MMU 205 may serve to monitor and regulate the packets accepted into network device 200. Thus, MMU 205 may ensure that the incoming packets 450 are in compliance with the network device's SLA. WFQ shapers 410, shown in
CIR bucket 420 and PIR bucket 430 may establish the rate of transfer of the packets at which the tokens are accumulated within network 100. A token bucket flow may be defined by the rate at which tokens are accumulated and the depth of the token pool in the bucket. The depth of the token pool is equivalent to the number of tokens in the bucket. According to the exemplary embodiment shown in
Thus, in the embodiment shown in
When a packet arrives at network device 200, WFQ shapers 410 may determine whether there are enough credits in the token bucket for the packet to be sent or whether that packet must be delayed or buffered. If there are a sufficient number of tokens available in the bucket, packets are assigned a number of tokens based upon the size or length of the packet. A number of tokens, which are equivalent to the byte size of the packet, are removed from the respective bucket by WFQ shapers 410. The amount of information equal to a token and the amount of tokens a user may be set by an ISP (Internet Service Provider) within a service level agreement (SLA). For example, a token may be considered to be 10 Kbits of data. A user's network device may be set to 200 tokens/second, or 2 Mbits/second (Mbps). In another embodiment, one token may be programmed to equal one byte of data. When the packets received at network device 200 exceeds the programmed transfer rate limitations, these packets may be buffered by network device 200 in a memory device.
After, WFQ shapers 410 remove the approximate number of tokens, which corresponds to the length (L) of the packet, the packet 450 is transmitted out of network 100. Thus, when traffic arrives at buckets 420 and 430 and there are sufficient tokens in the buckets, this means that the traffic conforms to the terms of the SLA.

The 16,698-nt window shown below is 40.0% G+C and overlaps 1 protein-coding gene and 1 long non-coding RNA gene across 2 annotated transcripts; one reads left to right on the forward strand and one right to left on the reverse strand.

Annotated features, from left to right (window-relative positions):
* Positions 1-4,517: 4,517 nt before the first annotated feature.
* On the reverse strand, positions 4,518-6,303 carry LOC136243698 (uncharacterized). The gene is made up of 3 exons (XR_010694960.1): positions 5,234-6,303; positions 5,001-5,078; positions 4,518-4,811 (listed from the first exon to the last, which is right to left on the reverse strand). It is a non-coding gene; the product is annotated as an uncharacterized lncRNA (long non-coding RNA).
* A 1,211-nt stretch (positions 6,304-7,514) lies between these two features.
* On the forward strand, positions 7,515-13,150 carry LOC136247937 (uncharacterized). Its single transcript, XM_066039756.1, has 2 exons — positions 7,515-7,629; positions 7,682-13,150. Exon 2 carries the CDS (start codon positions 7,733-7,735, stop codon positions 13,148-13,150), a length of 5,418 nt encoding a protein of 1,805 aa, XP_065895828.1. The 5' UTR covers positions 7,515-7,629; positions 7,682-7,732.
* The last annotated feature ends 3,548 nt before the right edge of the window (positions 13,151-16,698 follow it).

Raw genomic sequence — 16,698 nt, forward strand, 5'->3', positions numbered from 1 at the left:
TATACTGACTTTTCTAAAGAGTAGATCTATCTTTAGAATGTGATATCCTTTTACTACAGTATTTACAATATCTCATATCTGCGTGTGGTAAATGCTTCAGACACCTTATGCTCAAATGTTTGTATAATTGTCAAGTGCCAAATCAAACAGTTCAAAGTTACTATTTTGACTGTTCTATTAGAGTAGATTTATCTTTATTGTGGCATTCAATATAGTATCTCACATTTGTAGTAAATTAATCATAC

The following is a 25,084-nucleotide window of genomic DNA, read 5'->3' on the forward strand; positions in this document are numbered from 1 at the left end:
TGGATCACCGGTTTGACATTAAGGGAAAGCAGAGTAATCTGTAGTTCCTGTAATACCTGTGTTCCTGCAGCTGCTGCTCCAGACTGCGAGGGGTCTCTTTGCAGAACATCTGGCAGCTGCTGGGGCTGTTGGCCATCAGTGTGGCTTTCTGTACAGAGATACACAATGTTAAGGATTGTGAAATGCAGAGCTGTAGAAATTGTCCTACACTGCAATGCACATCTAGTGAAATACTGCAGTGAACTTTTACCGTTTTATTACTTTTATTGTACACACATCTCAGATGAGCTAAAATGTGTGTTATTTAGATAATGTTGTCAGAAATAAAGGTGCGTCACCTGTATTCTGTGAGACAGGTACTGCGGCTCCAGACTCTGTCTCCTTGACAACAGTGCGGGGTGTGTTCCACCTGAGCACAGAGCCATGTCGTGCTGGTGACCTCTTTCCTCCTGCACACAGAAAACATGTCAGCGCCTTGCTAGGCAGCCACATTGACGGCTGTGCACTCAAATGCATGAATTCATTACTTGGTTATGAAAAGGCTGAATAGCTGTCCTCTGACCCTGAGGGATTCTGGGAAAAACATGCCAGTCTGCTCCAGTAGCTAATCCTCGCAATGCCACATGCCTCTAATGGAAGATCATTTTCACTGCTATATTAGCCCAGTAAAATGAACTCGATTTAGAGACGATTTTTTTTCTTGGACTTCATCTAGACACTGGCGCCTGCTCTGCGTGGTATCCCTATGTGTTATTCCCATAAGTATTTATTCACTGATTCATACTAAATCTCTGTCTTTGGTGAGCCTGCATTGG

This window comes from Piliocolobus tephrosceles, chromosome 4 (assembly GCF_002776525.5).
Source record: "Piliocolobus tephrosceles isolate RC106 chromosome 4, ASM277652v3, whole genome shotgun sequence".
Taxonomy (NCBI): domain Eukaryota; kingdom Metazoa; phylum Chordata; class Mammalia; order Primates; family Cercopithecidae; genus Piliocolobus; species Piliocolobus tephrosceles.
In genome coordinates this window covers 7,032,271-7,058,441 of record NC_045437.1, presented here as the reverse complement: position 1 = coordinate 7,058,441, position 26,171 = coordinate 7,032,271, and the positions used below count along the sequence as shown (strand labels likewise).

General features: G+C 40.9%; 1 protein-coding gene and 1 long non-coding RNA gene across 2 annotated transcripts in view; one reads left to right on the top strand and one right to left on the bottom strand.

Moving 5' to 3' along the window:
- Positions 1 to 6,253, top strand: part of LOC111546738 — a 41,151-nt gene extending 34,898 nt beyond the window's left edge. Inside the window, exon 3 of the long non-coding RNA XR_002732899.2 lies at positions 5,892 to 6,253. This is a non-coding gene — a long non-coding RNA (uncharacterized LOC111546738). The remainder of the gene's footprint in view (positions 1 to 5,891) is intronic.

WFQ shapers 410 may replenish the tokens of both buckets 420 and 430 at regular intervals depending on the CIR and the PIR, respectively. When WFQ shapers 410 generate the tokens and if the bucket is already full of tokens, incoming tokens may overflow the bucket. However, this overflow of surplus tokens may not be available as future packets. Thus, at any time, the largest burst a source network device can send into network 100 may be roughly proportional to the size of the bucket.
One shortcoming associated with conventional devices is the degradation of their QoS when multiple bursts arrive simultaneously at a network device so that multiple devices compete for the same input and/or output ports. When this situation occurs, long delays may occur within these conventional devices for each CoS or packets for each CoS may be dropped due to buffer overflow or congestion. Under these circumstances, a conventional device cannot guarantee the network's QoS.